It is the devil’s own task to review a game on a night when the world is speechless. How does one make sense of the disarray at Belo Horizonte, where Germany routed Brazil 7-1 in a semifinal that was supposed to hoist the host nation to yet another World Cup final?
One has to believe that Brazil was at the receiving end of some great celestial wrath. In the days before the game, there was talk of nothing else but Neymar, Brazil’s key striker and talisman, who was to miss the semifinal due to an injury inflicted on him in the quarters. The team and its management wallowed in self-pity, dwelling more on his loss—and the loss, also, of captain Thiago Silva, owing to an accumulation of yellow cards—than on the Germans. In being so wrapped in resentment over the absent Neymar, they paid the Germans scant respect. There has been a palpable hubris in Brazil these last weeks, hubris as thick as the local feijoada. Brazilians have felt entitled to this World Cup, forgetting the truth that this Brazil team is probably the worst to have taken the field for the country.
Brazilian strategy, from the start of the cup, was four-pronged: Make teams play you on reputation, not on true ability; let Neymar score the goals (since nobody else can); let Thiago Silva marshal a semblance of defense; and let the crowd do the rest. That strategy unraveled completely Tuesday night, in the face of a massacre.
First, Germany is the last side to pay blind respect to anyone’s reputation. Second and third: Neymar and Thiago Silva were absent, so Brazil had neither a goal-scorer on the night nor a notion of defense. And finally the crowd, which was to have been Brazil’s trump card, was reduced to demoralized silence by a German performance that attained clinical perfection.
The “crowd” is a potent force, and also a mercurial one. Elias Canetti has written memorably of its nature, and its effects. One wonders what he would have made Tuesday night of the mass at Belo Horizonte. At first it was raucous, trembling with patriotism, a sea of seething yellow. Then Germany scored first, in the 11th minute, through the irrepressible Thomas Müller. The decibel levels fell a fraction, but we were still in the heart of a crowd that believed in Brazil.
In years to come, Brazil will refer to July 8, 2014, as among the blackest days in its history.
Then Germany scored again, and again, and again, and again, four more goals in the space of six minutes (or, counting that first goal, five in the space of 18): Miroslav Klose, Toni Kroos, Kroos once more, then Sami Khedira. After Klose’s goal in the 23rd minute, one saw the Brazilian players go limp. After Kroos’ goal in the 25th, one heard the crowd go silent: the silence of disbelief. After Kroos’ second, a minute later, the crowd’s silence grew thicker, more complex: the silence of indignation. And after Khedira’s goal in the 29th, the silence took on a different timbre: that of devastation, of death. The cameras didn’t have to search hard for weeping faces: boys, men, women, tears streaming down cheeks painted with Brazil’s colors, now irreparably defaced.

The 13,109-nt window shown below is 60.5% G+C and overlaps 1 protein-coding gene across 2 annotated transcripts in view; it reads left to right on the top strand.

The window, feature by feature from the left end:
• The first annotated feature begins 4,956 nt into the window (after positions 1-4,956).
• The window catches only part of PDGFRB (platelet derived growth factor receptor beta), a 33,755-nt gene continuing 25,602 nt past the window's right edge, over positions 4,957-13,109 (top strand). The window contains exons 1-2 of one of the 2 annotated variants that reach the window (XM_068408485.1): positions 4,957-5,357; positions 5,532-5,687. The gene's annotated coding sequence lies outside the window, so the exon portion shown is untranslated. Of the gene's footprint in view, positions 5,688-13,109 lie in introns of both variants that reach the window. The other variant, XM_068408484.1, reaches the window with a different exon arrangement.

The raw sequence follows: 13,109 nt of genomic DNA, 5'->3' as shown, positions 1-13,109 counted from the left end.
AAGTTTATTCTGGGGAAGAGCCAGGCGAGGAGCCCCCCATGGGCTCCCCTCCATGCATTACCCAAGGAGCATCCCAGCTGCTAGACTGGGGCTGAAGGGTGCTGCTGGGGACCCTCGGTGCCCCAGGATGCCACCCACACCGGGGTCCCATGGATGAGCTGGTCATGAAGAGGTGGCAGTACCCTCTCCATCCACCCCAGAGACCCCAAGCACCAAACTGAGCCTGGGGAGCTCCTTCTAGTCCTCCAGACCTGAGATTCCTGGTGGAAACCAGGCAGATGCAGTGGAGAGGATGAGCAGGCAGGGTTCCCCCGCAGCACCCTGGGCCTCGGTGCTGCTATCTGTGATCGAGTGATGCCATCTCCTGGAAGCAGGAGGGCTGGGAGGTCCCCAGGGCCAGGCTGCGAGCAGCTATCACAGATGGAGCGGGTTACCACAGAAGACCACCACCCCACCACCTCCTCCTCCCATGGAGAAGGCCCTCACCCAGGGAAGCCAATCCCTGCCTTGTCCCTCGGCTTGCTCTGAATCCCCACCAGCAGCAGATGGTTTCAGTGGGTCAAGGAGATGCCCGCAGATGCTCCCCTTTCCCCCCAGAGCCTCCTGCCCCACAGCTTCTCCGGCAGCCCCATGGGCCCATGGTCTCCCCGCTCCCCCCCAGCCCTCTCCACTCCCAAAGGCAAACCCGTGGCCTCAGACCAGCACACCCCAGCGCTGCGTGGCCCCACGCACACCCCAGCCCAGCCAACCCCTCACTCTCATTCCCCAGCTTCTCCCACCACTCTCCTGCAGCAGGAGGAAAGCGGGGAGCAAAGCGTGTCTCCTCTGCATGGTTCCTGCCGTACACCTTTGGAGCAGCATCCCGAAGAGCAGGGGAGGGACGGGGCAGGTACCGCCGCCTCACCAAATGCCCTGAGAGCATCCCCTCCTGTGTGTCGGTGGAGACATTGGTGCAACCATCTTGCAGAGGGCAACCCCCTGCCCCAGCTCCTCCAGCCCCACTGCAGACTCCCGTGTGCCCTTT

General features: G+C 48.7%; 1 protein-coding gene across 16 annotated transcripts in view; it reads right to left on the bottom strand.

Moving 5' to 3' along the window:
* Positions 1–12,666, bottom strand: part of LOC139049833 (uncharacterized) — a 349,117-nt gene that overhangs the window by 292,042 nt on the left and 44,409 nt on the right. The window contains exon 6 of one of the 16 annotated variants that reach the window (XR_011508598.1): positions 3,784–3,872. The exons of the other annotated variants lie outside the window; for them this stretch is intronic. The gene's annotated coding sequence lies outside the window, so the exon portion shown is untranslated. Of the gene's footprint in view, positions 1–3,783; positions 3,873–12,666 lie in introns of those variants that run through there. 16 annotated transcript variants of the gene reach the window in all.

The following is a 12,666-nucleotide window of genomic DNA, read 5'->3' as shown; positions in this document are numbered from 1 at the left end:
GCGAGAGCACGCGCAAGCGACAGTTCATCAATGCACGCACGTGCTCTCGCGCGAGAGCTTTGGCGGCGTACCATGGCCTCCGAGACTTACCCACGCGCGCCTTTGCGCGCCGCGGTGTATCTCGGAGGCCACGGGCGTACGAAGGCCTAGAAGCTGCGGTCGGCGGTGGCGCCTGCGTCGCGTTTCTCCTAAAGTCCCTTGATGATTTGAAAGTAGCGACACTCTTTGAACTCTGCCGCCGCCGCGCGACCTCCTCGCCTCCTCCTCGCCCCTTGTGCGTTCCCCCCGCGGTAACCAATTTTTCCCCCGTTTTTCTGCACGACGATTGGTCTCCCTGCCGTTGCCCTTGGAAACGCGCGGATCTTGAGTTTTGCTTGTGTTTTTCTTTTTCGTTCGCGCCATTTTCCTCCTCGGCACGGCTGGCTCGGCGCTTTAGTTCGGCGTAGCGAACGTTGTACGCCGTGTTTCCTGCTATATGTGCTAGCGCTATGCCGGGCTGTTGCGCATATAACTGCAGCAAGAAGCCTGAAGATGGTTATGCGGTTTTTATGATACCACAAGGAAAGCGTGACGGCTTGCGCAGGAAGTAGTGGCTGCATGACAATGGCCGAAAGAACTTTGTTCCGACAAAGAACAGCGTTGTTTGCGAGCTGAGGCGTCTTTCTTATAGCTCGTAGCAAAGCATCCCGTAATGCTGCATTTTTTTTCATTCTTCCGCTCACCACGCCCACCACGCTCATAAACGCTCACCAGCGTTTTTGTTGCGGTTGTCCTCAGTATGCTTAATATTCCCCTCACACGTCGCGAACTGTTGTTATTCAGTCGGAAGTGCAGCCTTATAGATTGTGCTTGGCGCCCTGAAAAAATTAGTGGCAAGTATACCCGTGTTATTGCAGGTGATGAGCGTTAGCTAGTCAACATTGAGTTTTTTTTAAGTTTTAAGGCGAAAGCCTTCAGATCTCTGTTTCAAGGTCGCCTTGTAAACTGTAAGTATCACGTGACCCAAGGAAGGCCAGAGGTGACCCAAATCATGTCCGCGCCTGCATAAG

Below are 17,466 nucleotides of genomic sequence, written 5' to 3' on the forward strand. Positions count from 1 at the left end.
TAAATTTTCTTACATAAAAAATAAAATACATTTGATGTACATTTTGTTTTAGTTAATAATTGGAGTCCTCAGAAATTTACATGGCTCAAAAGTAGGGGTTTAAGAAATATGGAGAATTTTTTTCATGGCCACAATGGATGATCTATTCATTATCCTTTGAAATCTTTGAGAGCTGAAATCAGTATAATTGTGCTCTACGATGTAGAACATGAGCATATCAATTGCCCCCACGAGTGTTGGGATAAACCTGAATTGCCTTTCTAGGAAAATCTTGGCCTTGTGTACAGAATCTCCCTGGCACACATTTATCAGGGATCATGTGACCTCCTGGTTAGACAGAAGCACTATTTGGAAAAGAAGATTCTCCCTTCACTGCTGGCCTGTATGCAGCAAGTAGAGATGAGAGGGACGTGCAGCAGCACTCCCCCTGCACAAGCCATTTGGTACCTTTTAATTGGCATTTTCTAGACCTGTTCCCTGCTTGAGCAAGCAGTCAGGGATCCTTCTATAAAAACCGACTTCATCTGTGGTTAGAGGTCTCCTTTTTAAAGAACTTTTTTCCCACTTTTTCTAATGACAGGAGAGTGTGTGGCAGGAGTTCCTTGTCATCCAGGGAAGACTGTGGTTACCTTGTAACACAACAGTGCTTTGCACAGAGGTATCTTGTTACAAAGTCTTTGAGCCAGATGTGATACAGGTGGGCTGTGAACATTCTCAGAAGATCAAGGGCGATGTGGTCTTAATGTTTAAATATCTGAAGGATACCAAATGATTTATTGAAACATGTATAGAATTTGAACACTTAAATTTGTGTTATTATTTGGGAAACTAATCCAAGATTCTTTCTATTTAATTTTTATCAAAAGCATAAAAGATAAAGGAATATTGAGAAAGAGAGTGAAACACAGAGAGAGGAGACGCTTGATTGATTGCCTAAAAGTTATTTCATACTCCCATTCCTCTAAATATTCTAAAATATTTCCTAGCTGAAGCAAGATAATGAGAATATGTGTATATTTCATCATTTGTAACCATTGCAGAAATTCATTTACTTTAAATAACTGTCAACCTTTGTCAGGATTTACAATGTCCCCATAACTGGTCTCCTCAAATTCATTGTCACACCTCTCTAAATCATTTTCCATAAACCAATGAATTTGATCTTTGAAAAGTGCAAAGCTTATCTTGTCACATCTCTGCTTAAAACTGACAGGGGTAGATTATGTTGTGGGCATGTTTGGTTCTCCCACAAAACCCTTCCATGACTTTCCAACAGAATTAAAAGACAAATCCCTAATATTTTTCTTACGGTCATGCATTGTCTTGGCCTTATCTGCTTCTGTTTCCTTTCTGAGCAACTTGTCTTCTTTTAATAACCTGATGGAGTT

The play was so one-sided that it does not merit detailed description. To do so would be to catalog a series of Brazilian defensive horrors, each of which was castigated by the Germans. And in the second half, one saw the bizarre sight of a coach—Germany’s Joachim Loew—subbing off key players to allow them some more rest before Sunday’s finals. This, in a World Cup semifinal game…
Germany appeared to show some very un-Germanic pity in the second half, scoring only twice more when it could have had five or six, and letting the Brazilians steal a goal—no one would call it a consolation—in the 91st minute, in time added on. After he let in that last goal, Manuel Neuer, the German ’keeper, pounded the turf in anger. His clean sheet, the proudest badge a keeper can flaunt, was ruined: 7-0, in his unforgiving eyes, would have been so much sweeter than 7-1.
As for Brazil, 7-1 was just as humiliating as being blanked. In years to come, the country will refer to July 8, 2014, as among the blackest days in its history. And since this is Brazil, we’re not limiting our notion of history to football.